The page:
But does this seriously warrant a full scale military invasion by joint US and Western forces? Has the US gone so far into the post-post-modern age that conflict is more easily (or, as some would argue, more effectively) solved through military reaction? Should we grant that is the case, it still stands to reason that any amount of military intervention would not only amount to millions of dollars of what could be humanitarian aid, it would lead to countless casualties, many of whom—it can be said with great certainty—will be unintended targets or innocent civilian persons.

What to do then?

Let me first take things in a different direction. We have already witnessed Pope Francis’ reaction to the situation in Syria and its environs. He called for a day of fast and prayer for Syria back in September, and even held a peace conference ahead of the Geneva peace talks at the Vatican in mid-January. His message has been a constant one of hope, much like the whole of his papacy to date. This witness to hope is a beacon of light to which all leaders engaged in this conflict should look. He has spoken boldly, calling for “a renewed political will to end the conflict.” At the same time, he has warned that “full respect for humanitarian law remains essential. It is unacceptable that unarmed civilians, especially children, become targets.” In a response to Francis, President Al-Assad of Syria has voiced his readiness to participate in peace talks. Allowing this, however, has remained a point of contention for President Obama and the US administration, which has made it difficult to see the transparency of discourse that should be taking place at all levels of the conflict resolution.

With many disappointed—and rightly so—in the peace talks to date, it might be wise for the political leaders, diplomats, and envoys to look to Francis and his model hope as this next round of Geneva talks open up. The hope for resolution seems to be quickly fading—President Obama has cited his “enormous frustration” with the conflict—and so it would be a blessing for all if a resurgence of hope could fill the air.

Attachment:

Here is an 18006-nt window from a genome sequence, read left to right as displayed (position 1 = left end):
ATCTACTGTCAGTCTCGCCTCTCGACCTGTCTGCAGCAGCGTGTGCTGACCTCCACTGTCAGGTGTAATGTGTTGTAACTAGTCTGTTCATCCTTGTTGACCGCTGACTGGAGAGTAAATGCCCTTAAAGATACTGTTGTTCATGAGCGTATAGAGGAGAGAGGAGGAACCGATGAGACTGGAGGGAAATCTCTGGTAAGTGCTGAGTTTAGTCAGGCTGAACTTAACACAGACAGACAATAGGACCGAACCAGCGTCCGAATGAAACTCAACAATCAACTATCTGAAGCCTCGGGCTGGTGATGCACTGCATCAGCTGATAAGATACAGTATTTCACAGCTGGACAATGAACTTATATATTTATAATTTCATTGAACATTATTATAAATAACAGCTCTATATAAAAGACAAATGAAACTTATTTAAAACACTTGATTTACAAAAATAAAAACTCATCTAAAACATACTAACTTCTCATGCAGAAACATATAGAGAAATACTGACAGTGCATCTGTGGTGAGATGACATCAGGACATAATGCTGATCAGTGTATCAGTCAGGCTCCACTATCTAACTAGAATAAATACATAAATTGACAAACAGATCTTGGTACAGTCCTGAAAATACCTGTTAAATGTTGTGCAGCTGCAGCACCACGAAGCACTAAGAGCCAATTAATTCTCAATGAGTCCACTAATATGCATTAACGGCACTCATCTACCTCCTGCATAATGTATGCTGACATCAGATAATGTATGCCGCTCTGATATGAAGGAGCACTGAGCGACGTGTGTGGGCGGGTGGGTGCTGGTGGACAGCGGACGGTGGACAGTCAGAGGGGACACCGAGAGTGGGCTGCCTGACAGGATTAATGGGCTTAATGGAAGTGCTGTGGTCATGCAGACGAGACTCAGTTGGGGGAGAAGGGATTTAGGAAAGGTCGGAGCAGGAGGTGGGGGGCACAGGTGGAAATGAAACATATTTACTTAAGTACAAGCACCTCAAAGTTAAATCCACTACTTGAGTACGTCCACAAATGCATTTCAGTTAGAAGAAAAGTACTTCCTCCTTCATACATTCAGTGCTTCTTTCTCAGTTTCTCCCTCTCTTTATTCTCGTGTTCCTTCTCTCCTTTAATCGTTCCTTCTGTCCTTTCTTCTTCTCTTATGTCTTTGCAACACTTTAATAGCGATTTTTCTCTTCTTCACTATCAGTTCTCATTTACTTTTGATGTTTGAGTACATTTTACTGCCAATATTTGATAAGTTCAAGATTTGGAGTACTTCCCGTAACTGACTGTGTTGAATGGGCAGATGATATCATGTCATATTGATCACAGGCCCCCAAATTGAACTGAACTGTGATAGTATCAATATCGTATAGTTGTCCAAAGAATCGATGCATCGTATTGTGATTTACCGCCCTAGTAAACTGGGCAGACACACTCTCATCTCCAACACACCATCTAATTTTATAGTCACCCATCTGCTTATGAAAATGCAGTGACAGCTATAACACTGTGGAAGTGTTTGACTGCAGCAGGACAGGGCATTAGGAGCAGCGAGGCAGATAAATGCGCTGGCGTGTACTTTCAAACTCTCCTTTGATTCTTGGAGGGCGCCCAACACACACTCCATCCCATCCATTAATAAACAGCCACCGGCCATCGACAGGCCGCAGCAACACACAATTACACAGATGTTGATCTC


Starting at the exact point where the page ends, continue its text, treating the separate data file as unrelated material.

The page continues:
The practical application, then?

It seems that it is both obvious and an understatement to repeat that foreign military intervention is ill-advised. Regardless of the cost of non-intervention, a military insurgence of Western forces in the Middle East will bring the cost of innocent lives and has the potential to spark serious backlash from a number of local powers. It is just the same, both obvious and an understatement, to stress the need to protect the safety and rights of civilians and the need to deliver humanitarian aid.

Political strategizing aside, the resolution process needs hope. Pope Francis’s has been a strong witness to hope for peace and resurrection. Perhaps that is part of his job description, but I would be willing to say it is his genuine belief that a real resurrection of peace can and will spring forth from this sad and unnecessary conflict in Syria. And I think we can learn from him.